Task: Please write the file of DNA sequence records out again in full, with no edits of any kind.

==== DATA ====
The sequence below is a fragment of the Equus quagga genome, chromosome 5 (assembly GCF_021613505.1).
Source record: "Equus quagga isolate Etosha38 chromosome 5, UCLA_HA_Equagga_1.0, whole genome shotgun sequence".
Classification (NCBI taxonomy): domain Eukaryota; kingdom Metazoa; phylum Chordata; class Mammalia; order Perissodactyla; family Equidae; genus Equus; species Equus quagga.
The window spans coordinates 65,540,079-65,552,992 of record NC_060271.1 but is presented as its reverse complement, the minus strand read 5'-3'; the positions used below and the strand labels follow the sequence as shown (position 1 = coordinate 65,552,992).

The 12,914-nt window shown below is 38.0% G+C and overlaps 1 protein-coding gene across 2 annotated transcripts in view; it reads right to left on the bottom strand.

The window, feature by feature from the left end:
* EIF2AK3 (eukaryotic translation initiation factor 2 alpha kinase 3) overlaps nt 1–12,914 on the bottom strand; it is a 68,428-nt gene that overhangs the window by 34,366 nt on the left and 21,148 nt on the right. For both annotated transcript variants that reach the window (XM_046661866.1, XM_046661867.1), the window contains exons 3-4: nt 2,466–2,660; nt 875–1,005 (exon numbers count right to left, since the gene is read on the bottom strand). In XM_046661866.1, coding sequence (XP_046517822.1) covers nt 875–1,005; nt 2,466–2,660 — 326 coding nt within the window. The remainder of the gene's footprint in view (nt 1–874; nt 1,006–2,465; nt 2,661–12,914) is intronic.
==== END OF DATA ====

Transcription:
The sequence below is a fragment of the Equus quagga genome, chromosome 5 (assembly GCF_021613505.1).
Source record: "Equus quagga isolate Etosha38 chromosome 5, UCLA_HA_Equagga_1.0, whole genome shotgun sequence".
Classification (NCBI taxonomy): domain Eukaryota; kingdom Metazoa; phylum Chordata; class Mammalia; order Perissodactyla; family Equidae; genus Equus; species Equus quagga.
The window spans coordinates 65,540,079-65,552,992 of record NC_060271.1 but is presented as its reverse complement, the minus strand read 5'-3'; the positions used below and the strand labels follow the sequence as shown (position 1 = coordinate 65,552,992).

The 12,914-nt window shown below is 38.0% G+C and overlaps 1 protein-coding gene across 2 annotated transcripts in view; it reads right to left on the bottom strand.

The window, feature by feature from the left end:
* EIF2AK3 (eukaryotic translation initiation factor 2 alpha kinase 3) overlaps nt 1–12,914 on the bottom strand; it is a 68,428-nt gene that overhangs the window by 34,366 nt on the left and 21,148 nt on the right. For both annotated transcript variants that reach the window (XM_046661866.1, XM_046661867.1), the window contains exons 3-4: nt 2,466–2,660; nt 875–1,005 (exon numbers count right to left, since the gene is read on the bottom strand). In XM_046661866.1, coding sequence (XP_046517822.1) covers nt 875–1,005; nt 2,466–2,660 — 326 coding nt within the window. The remainder of the gene's footprint in view (nt 1–874; nt 1,006–2,465; nt 2,661–12,914) is intronic.